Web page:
WHERE IN THE WORLD DO WE RANK IN HEALTH?

By Norma Brenne Henning, J.D. Salvatori Wood & Buckel –

health rankIt is obvious that good health is one of the most important factors when assessing one’s quality of life.  We want to feel well as long as possible, and we spend a lot of money doing it.  American doctors and medical institutions are among the best reputed in the world – and a not insignificant share of tourism dollars is spent by wealthy foreign nationals who want to be treated in the U.S.

The influx of foreign persons from other modern industrialized nations often brings us together with Europeans and Canadians, who do not understand our nation’s policy when it comes to health.  They often cannot comprehend how such a wealthy society can have so many uninsured individuals, who cannot afford to see a physician on a regular basis or cannot afford life-saving operations. Coming from countries where preventative health care is available to the population at large, the concept of a health care system such as ours is literally very foreign to them and bears explaining.  Enter the “World Factbook” compiled annually by our own Central Intelligence Agency, the CIA, as a reference resource to anyone who cares to know.  The CIA regularly gathers intelligence in the form of statistics that affect us all and then publishes its findings.  For its most recent study, the CIA used 2009 data from which the interested reader can deduce how we are measuring up.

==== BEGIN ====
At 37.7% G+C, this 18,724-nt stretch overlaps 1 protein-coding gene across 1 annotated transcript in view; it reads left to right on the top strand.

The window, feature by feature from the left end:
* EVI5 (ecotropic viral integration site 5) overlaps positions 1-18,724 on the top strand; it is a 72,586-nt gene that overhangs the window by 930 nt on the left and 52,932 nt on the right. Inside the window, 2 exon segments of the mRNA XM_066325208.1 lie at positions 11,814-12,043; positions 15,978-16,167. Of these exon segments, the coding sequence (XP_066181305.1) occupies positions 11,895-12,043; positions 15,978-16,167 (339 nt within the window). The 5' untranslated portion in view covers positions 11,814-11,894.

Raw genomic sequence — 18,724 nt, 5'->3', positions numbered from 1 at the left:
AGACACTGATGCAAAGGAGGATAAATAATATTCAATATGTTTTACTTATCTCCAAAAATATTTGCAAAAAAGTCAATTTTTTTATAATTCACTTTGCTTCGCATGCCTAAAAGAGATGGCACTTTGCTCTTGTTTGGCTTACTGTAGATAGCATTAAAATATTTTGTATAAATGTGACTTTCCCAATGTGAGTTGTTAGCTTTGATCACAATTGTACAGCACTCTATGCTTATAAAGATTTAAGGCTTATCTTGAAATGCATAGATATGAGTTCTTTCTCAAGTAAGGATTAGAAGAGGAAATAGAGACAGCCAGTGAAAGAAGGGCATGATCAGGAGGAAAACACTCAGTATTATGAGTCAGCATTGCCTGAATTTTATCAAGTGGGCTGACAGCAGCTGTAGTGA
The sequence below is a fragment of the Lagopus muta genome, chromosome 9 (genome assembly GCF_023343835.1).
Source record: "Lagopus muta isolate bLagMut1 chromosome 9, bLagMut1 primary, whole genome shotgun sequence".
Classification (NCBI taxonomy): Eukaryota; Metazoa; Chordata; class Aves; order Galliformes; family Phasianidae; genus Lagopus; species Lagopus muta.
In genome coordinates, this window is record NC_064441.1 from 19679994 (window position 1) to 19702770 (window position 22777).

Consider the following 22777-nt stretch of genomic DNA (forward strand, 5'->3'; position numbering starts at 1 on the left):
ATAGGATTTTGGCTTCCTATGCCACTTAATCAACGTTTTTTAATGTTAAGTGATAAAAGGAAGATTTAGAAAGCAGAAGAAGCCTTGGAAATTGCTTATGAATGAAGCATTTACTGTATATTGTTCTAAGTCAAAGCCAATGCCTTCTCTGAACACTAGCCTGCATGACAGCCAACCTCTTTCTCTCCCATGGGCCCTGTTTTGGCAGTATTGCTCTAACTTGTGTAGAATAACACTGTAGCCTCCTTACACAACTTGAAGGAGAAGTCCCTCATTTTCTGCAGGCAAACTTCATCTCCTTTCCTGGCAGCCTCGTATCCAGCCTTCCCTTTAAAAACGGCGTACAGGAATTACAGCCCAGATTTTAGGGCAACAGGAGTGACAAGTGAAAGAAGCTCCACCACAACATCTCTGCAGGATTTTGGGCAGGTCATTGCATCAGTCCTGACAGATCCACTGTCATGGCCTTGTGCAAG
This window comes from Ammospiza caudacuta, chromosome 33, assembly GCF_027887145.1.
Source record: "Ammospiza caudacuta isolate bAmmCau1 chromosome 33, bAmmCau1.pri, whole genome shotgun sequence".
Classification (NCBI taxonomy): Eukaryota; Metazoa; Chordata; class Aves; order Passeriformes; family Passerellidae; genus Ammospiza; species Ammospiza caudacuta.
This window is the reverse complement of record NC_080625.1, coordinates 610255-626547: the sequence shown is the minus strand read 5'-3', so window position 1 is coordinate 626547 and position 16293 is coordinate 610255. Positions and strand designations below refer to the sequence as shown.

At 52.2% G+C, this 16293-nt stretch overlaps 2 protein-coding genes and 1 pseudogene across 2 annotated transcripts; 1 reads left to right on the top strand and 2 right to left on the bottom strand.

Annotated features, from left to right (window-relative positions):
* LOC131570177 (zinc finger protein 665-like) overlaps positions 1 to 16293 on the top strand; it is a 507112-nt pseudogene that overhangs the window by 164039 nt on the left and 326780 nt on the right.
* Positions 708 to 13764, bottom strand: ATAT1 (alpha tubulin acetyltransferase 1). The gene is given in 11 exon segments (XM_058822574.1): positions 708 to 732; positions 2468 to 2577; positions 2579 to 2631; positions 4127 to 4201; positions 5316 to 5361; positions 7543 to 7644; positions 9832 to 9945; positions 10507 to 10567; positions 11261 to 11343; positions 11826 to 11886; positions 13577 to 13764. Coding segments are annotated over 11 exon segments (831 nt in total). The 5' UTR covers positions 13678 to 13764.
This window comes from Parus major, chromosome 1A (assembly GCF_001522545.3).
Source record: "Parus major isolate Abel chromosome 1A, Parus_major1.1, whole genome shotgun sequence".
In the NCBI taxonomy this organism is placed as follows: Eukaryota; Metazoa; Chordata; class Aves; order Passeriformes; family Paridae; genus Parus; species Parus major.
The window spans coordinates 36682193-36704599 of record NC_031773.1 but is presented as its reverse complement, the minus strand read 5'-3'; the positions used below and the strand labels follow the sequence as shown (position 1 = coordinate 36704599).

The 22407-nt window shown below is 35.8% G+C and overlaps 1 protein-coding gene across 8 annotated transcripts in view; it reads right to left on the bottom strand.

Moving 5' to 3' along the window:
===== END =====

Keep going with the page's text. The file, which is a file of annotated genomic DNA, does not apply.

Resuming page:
And we are right up there in spending. The CIA study shows that – after Malta – we are the second largest spender on health care in the world with 16.2% of our gross domestic product (GDP) devoted to health care.  The study also shows that this is more than twice the spending rate of other industrialized nations, such as, for example Germany, which reportedly only spends 8% of its GDP in a system where most everyone has health insurance and medical school is essentially free.

Despite our very high spending, our super sleuths rank us at No. 50 in the world when it comes to average life expectancy.  Americans evidently tend to last only an average of 78.49 years.  By comparison, our neighbors to the North rank 12th with a life expectancy of 80.34 years. Germany ranks 28th with 78.95. To be fair, traffic fatalities and gun violence account for more deaths in the United States than in Canada or Germany, thus skewing the numbers a bit.

But our woes already start at birth. Let’s take infant mortality, a factor generally accepted as an indicator of a nation’s allover quality of life, health and success. In this ranking, any nation with a world class health system such as ours would want to be last (or at least second to last based on our spending). We’re 48th from last. Out of 221 ranked nations (led by Afghanistan with 121 deaths per 1,000 births, followed by Niger, Mali and Somalia who also suffer from more than 10% infant death rate) we rank 173rd in infant mortality with an average of 5.98 deaths per 1,000 births (Canada is 141st with 4.85, Germany No. 208 with 3.51). Here, Malta gets somewhat of a “bang” for its buck with a death rate of only 3.79 per 1,000 births.